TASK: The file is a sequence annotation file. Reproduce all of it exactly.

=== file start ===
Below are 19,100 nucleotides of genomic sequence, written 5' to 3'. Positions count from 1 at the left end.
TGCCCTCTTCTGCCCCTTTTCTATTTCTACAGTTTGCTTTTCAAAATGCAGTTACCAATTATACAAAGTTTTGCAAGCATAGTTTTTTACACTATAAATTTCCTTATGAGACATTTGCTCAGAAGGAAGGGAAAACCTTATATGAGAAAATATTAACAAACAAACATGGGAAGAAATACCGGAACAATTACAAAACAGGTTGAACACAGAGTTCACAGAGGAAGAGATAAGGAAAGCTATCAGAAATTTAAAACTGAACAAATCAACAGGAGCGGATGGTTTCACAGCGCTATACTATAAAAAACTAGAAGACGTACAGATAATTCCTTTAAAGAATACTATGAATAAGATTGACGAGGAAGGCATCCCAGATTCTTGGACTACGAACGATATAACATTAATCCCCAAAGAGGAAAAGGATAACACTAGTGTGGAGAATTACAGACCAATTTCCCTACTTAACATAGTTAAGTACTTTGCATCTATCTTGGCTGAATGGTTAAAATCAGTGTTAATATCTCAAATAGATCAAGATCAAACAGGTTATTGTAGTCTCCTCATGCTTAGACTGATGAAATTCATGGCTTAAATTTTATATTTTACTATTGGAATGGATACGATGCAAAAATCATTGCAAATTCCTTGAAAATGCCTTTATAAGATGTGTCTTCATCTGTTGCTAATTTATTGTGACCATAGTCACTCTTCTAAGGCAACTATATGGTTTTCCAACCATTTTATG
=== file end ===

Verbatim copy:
Below are 19,100 nucleotides of genomic sequence, written 5' to 3'. Positions count from 1 at the left end.
TGCCCTCTTCTGCCCCTTTTCTATTTCTACAGTTTGCTTTTCAAAATGCAGTTACCAATTATACAAAGTTTTGCAAGCATAGTTTTTTACACTATAAATTTCCTTATGAGACATTTGCTCAGAAGGAAGGGAAAACCTTATATGAGAAAATATTAACAAACAAACATGGGAAGAAATACCGGAACAATTACAAAACAGGTTGAACACAGAGTTCACAGAGGAAGAGATAAGGAAAGCTATCAGAAATTTAAAACTGAACAAATCAACAGGAGCGGATGGTTTCACAGCGCTATACTATAAAAAACTAGAAGACGTACAGATAATTCCTTTAAAGAATACTATGAATAAGATTGACGAGGAAGGCATCCCAGATTCTTGGACTACGAACGATATAACATTAATCCCCAAAGAGGAAAAGGATAACACTAGTGTGGAGAATTACAGACCAATTTCCCTACTTAACATAGTTAAGTACTTTGCATCTATCTTGGCTGAATGGTTAAAATCAGTGTTAATATCTCAAATAGATCAAGATCAAACAGGTTATTGTAGTCTCCTCATGCTTAGACTGATGAAATTCATGGCTTAAATTTTATATTTTACTATTGGAATGGATACGATGCAAAAATCATTGCAAATTCCTTGAAAATGCCTTTATAAGATGTGTCTTCATCTGTTGCTAATTTATTGTGACCATAGTCACTCTTCTAAGGCAACTATATGGTTTTCCAACCATTTTATG